The records reveal that Sylvester based her decision on PennDOT’s authority rather than the legality of the documents each driver used to obtain their licenses, which was what the transportation agency had challenged in the first place.

PennDOT’s Klinger assured PW that up until this case, the agency had won all previous appeals, and added that the ruling would not stop agency in the future. “It is PennDOT’s intention to appeal the …Philadelphia Court of Common Pleas rulings,” she says.

At least three of the affected say they are currently going through an immigration process called adjustment of status under the Legal Immigration Family Equity Act of 2000 (LIFE Act), signed by President Clinton. It means that they are waiting for an official resolution in their residency-application process. Serna de Andrade says she has been waiting since 1991 and just recently received a letter saying she has to resubmit her paperwork.

“They told me my documents got lost,” she says.

Because of this process, none of the affected drivers can obtain a Social Security number, something that even PennDOT raises in its statute number 1510, “An applicant shall include his Social Security number on his license application, but the Social Security number shall not be included on the license.”

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Comments 1 - 8 of 8
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1. Anonymous said... on Apr 21, 2010 at 10:39AM

“As this new clearly present, Penn-DOT should rethink what they are doing, this department is claiming that this people are using false documentation and they OBTAIN a Driver License and even renew it several times with fake information. False or fake information means FEDERAL OFFENSE, witch is not the case here. Even if you are not a national, no matter what country you are or coming from, every country give the universal right to defend and protect yourself under the law. This people has done everything within the law and probed they are not criminals so they have the right to keep this privilege. There is not perfect system, but we are here to fix it and make it better; all together as one.”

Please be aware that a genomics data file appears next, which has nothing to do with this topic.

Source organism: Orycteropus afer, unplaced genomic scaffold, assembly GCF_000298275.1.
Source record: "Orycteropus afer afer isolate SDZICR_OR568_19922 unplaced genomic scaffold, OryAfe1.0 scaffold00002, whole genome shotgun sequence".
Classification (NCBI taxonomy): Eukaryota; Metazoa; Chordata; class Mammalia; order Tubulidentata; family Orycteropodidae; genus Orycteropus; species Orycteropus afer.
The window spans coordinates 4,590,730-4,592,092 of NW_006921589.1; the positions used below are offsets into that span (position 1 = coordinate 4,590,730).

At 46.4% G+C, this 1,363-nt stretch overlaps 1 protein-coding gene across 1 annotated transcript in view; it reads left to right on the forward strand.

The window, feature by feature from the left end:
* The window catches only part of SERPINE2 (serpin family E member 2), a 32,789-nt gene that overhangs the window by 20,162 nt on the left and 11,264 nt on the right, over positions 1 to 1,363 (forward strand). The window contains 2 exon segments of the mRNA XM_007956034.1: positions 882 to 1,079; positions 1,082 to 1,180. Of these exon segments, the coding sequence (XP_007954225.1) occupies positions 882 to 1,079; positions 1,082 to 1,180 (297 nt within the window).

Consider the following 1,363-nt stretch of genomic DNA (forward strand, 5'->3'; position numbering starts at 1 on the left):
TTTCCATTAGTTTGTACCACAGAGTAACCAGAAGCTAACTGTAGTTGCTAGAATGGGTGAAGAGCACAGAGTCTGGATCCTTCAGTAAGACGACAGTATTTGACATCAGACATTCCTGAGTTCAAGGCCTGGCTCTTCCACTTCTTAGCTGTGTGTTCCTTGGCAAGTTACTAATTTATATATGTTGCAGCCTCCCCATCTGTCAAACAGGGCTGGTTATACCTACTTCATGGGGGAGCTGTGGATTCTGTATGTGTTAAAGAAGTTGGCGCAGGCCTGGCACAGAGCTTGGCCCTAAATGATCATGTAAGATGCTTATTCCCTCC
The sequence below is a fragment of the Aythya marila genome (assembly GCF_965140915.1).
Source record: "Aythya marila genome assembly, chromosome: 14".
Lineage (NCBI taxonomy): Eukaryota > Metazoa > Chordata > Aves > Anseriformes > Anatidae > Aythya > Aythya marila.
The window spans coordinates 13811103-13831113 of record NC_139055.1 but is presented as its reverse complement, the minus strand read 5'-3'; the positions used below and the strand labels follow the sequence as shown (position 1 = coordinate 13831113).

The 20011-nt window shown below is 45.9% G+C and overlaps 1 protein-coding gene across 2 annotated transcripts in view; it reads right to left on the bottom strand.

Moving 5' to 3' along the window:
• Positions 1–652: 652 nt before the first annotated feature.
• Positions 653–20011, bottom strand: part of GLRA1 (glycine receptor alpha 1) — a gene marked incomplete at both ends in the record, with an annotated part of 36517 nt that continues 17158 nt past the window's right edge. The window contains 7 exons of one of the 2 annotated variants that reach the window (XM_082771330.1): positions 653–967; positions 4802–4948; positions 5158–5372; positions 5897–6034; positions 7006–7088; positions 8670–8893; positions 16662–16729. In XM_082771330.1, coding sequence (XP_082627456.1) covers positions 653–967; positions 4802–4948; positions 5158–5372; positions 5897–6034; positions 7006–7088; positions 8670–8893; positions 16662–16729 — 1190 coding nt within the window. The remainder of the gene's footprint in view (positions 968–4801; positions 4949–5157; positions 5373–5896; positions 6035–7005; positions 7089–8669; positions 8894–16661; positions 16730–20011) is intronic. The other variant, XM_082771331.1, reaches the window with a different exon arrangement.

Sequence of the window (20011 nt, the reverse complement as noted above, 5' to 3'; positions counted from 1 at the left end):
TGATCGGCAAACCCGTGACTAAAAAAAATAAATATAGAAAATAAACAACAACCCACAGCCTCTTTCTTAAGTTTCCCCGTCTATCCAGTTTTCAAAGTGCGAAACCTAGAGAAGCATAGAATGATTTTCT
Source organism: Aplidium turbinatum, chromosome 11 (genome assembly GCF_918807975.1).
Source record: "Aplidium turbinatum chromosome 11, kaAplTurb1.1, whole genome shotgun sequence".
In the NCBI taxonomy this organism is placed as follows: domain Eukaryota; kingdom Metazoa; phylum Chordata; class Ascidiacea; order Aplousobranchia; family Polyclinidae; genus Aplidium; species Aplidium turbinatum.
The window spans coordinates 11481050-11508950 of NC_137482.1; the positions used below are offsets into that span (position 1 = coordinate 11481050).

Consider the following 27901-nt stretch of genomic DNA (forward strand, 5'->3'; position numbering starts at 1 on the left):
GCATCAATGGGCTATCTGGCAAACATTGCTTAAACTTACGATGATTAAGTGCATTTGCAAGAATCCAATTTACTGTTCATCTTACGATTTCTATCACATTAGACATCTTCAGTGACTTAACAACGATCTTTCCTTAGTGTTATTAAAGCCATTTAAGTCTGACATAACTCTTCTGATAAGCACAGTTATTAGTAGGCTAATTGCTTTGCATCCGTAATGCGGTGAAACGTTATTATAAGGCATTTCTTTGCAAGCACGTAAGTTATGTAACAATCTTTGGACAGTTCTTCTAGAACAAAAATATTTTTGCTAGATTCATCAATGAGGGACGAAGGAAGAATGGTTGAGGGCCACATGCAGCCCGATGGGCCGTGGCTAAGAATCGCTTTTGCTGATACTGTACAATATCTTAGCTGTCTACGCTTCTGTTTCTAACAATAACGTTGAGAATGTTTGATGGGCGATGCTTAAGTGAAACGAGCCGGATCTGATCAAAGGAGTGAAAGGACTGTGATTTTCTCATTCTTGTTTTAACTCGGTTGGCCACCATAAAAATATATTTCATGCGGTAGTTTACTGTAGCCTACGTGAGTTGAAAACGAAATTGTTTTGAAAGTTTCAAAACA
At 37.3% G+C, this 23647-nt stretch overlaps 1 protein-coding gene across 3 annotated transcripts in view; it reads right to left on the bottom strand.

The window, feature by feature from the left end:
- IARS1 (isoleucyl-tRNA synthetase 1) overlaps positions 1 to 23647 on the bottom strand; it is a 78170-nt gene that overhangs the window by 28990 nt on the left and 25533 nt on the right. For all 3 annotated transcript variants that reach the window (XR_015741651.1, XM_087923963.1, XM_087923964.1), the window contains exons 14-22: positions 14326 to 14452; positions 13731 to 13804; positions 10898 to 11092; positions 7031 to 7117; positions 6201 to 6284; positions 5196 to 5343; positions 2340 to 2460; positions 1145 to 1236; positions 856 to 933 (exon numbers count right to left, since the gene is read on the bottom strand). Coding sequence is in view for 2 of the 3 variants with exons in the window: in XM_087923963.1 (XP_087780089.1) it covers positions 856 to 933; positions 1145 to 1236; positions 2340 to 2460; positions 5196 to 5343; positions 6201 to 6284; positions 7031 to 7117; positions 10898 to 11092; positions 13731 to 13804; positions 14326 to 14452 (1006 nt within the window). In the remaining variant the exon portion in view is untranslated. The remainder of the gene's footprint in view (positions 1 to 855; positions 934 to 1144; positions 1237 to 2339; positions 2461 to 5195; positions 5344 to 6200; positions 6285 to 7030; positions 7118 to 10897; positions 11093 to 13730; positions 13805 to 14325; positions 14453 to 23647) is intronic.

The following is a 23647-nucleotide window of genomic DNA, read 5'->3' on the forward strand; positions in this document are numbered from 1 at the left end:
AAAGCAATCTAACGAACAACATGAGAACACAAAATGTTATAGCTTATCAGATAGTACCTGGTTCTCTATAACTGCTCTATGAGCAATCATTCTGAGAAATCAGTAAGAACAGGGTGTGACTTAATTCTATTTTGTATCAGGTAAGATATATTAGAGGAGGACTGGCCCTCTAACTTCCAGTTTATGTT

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2. Anonymous said... on Apr 24, 2010 at 12:13PM

“This is great news for those who are in the same situation. Thanks for this valuable resource. I'm sure it'll help many people. It is great to see they stood up and fought penndot.”

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3. Anonymous said... on Apr 25, 2010 at 11:16PM


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4. Anonymous said... on Apr 27, 2010 at 10:44AM

“Pendot is not saying that these people were using false infor to get a driver license. Pendot is saying the information that they have on file doesn't match up and requested that documentation be submitted so the files can be corrected. It happens to immigrants and Americans. They started doing this over two years ago. I don't know if these people got their letters but this is one of the reasons they tell you to update your address when you move so you don't miss letters if that's the case. Renew early that way if there is a problem you have time to straighten it out.”

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5. Anonymous said... on May 3, 2010 at 01:37AM

“To the 4th comment, You missed the point entirely. Its the fact that Pendot had been letting them use their ITN number for over 10 years, even after the new measures were instituted they kept giving them their licences with their ITN number. Pendot never told any of them that they couldnt use that, in fact they told them they could. So it was retro-active for them to tell them they gave them false info when they asked for that info themseleves.”

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6. Dagoberto Mosquera said... on May 10, 2010 at 11:46AM

“Este es el tipo de recurso que nosotros necesitamos dar a conocer al público en general. Lo escribo en español porque sé que hay muchos que están en igual situación pero no lo pueden leer para tomar este ejemplo y resolver sus casos.
"Amigo, si le están diciendo que su licencia no puede ser renovada por falta de seguro social y usted ha aplicado a inmigración para legalizar su estatus migratorio y tiene cómo probar esto, reclame ante PENNDOT. Usted tiene el derecho a su licencia basado el los estatutos de PENNDOT parte 1510….".

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7. Anonymous said... on Nov 30, 2011 at 01:00PM


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8. william said... on Jan 6, 2012 at 09:31PM

“penndot is stupid all they want is to get a license and keep goin with thier lives some people [ Hispanics ] do want to work”